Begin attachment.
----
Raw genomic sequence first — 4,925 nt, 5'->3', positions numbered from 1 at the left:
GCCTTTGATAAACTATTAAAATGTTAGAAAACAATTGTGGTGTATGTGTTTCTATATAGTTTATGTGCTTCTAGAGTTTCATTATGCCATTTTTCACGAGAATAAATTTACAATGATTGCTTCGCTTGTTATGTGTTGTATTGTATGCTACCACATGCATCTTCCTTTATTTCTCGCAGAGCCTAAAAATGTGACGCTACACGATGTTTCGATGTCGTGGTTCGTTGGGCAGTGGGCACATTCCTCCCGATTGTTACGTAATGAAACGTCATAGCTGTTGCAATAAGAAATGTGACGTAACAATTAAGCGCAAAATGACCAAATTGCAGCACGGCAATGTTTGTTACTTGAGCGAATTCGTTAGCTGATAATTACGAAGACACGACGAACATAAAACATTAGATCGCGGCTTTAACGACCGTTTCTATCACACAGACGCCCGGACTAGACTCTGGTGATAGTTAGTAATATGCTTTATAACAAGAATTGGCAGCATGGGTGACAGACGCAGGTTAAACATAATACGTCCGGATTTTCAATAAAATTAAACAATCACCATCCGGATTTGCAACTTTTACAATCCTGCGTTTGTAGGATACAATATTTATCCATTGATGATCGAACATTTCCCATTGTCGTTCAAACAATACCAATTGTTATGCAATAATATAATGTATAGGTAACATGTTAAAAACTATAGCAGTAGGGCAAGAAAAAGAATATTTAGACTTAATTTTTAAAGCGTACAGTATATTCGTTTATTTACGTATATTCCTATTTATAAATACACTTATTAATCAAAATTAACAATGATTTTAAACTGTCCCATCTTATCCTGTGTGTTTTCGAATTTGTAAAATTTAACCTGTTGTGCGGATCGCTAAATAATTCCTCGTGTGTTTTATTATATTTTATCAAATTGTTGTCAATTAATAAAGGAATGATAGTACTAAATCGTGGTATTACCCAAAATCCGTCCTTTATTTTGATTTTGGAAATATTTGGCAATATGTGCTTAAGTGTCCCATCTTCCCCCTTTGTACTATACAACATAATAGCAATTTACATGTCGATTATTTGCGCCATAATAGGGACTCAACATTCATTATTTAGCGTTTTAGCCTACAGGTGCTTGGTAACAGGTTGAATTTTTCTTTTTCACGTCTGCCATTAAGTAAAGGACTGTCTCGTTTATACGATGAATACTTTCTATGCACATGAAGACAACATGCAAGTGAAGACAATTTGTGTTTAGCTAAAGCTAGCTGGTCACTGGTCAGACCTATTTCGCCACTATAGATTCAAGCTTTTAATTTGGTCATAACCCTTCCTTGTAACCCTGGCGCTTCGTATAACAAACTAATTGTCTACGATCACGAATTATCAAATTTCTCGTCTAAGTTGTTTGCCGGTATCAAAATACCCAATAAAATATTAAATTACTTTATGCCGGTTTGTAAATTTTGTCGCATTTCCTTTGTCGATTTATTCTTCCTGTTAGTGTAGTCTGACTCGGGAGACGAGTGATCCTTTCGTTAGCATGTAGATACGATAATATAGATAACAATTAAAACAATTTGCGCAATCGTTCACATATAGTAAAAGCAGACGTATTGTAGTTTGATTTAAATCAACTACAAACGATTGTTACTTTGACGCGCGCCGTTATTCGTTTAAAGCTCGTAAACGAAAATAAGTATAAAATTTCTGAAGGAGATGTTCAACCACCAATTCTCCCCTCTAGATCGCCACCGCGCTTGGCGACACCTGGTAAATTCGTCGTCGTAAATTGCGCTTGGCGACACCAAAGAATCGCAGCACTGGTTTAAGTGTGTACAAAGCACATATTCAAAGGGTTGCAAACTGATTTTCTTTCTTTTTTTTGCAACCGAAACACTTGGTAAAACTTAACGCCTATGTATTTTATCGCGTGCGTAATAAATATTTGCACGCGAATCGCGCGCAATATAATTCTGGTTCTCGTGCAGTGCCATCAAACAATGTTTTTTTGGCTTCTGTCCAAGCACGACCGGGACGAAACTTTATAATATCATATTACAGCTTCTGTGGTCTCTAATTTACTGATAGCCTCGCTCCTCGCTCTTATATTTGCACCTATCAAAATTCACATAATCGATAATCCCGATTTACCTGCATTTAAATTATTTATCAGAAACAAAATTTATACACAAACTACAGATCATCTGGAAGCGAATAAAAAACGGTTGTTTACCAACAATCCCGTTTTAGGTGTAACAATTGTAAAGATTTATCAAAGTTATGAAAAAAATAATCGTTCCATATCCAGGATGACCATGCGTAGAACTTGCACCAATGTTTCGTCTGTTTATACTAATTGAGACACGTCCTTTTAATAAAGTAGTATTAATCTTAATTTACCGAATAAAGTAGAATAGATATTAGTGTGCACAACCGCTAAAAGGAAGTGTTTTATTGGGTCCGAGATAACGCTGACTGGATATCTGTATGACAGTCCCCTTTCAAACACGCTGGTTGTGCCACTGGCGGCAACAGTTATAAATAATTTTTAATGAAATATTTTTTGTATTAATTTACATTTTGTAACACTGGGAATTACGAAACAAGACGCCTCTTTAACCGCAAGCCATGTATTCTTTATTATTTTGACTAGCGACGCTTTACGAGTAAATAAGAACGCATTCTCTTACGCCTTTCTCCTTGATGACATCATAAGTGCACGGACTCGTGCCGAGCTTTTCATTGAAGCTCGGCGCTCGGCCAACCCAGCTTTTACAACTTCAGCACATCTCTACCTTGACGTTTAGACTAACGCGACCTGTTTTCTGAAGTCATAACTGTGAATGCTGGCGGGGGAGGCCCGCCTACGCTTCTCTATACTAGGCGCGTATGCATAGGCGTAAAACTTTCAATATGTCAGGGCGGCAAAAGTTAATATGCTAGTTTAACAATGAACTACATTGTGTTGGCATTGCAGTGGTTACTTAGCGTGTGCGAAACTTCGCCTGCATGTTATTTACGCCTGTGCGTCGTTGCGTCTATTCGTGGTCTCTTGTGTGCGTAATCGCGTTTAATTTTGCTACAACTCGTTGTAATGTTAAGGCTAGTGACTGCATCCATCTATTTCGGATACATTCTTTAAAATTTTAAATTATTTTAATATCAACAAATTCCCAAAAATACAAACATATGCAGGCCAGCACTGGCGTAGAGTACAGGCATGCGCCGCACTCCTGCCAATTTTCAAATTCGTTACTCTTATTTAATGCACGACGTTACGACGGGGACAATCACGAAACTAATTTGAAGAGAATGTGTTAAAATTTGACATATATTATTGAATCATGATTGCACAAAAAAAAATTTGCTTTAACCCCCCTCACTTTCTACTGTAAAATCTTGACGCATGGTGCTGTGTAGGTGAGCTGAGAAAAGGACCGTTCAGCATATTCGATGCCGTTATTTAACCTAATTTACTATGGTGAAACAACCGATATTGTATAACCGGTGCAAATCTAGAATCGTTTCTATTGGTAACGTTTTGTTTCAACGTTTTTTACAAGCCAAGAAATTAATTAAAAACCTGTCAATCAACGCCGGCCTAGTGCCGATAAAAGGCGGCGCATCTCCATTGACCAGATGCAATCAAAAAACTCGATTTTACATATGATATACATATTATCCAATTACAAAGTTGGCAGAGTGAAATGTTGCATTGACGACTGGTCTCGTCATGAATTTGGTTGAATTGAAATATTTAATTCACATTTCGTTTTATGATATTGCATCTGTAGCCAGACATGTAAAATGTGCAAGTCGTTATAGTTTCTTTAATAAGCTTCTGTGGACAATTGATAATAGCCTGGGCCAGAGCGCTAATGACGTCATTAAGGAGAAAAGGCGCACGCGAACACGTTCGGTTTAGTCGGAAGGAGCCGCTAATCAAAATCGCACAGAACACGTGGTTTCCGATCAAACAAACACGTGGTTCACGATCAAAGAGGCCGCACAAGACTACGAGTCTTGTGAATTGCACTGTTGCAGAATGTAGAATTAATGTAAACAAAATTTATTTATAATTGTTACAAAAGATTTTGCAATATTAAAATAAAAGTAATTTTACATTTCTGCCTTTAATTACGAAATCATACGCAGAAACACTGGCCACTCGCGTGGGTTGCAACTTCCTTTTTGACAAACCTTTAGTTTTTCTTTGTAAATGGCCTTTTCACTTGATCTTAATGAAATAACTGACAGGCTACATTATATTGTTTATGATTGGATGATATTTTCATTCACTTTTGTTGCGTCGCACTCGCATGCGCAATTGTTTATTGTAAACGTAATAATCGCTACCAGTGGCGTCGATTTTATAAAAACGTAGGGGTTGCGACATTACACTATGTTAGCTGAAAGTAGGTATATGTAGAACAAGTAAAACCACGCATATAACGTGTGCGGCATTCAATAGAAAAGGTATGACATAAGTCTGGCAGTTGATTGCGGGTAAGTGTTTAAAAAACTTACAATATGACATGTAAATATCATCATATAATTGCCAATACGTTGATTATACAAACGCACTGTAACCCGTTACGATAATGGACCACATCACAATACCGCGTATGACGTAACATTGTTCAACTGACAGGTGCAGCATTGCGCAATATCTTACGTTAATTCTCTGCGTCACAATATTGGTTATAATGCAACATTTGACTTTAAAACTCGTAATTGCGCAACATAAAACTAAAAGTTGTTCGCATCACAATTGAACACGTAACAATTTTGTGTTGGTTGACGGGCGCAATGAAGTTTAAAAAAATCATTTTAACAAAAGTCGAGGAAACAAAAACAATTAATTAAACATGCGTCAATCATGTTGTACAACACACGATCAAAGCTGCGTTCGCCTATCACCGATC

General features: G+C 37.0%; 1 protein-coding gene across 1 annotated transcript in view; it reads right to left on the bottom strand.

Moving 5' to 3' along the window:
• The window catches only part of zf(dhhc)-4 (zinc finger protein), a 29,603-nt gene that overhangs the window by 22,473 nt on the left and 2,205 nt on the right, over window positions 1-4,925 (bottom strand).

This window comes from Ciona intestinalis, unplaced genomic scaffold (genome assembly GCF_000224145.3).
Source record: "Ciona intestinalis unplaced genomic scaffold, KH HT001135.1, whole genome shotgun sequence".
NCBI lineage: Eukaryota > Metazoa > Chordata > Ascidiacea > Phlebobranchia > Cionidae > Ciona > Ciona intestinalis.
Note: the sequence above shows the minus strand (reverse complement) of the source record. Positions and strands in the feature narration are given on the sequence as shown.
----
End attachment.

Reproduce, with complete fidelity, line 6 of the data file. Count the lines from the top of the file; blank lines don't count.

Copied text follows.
This window comes from Ciona intestinalis, unplaced genomic scaffold (genome assembly GCF_000224145.3).